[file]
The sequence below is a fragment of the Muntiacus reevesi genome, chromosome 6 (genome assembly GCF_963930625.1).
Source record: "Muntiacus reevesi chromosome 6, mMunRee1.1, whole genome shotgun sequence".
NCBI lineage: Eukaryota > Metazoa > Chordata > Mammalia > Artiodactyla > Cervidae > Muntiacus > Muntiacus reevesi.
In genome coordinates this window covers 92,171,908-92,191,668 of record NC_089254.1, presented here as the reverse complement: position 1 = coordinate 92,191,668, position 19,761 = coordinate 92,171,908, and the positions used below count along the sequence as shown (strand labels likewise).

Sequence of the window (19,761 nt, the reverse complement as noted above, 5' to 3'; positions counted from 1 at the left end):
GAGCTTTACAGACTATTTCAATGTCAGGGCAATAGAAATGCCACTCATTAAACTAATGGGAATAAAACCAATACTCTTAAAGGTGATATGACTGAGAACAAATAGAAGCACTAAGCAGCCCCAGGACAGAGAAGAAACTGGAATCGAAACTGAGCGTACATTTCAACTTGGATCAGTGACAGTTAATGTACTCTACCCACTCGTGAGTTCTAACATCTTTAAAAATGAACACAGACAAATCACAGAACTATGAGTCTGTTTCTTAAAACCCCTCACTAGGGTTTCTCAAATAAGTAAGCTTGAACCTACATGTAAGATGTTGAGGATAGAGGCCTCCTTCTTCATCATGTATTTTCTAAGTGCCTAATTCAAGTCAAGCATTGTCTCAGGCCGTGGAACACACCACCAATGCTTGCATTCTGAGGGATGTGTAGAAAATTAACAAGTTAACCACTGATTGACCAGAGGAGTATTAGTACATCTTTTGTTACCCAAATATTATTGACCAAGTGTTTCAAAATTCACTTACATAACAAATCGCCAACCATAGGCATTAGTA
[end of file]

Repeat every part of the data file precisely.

The sequence below is a fragment of the Muntiacus reevesi genome, chromosome 6 (genome assembly GCF_963930625.1).
Source record: "Muntiacus reevesi chromosome 6, mMunRee1.1, whole genome shotgun sequence".
NCBI lineage: Eukaryota > Metazoa > Chordata > Mammalia > Artiodactyla > Cervidae > Muntiacus > Muntiacus reevesi.
In genome coordinates this window covers 92,171,908-92,191,668 of record NC_089254.1, presented here as the reverse complement: position 1 = coordinate 92,191,668, position 19,761 = coordinate 92,171,908, and the positions used below count along the sequence as shown (strand labels likewise).

Sequence of the window (19,761 nt, the reverse complement as noted above, 5' to 3'; positions counted from 1 at the left end):
GAGCTTTACAGACTATTTCAATGTCAGGGCAATAGAAATGCCACTCATTAAACTAATGGGAATAAAACCAATACTCTTAAAGGTGATATGACTGAGAACAAATAGAAGCACTAAGCAGCCCCAGGACAGAGAAGAAACTGGAATCGAAACTGAGCGTACATTTCAACTTGGATCAGTGACAGTTAATGTACTCTACCCACTCGTGAGTTCTAACATCTTTAAAAATGAACACAGACAAATCACAGAACTATGAGTCTGTTTCTTAAAACCCCTCACTAGGGTTTCTCAAATAAGTAAGCTTGAACCTACATGTAAGATGTTGAGGATAGAGGCCTCCTTCTTCATCATGTATTTTCTAAGTGCCTAATTCAAGTCAAGCATTGTCTCAGGCCGTGGAACACACCACCAATGCTTGCATTCTGAGGGATGTGTAGAAAATTAACAAGTTAACCACTGATTGACCAGAGGAGTATTAGTACATCTTTTGTTACCCAAATATTATTGACCAAGTGTTTCAAAATTCACTTACATAACAAATCGCCAACCATAGGCATTAGTA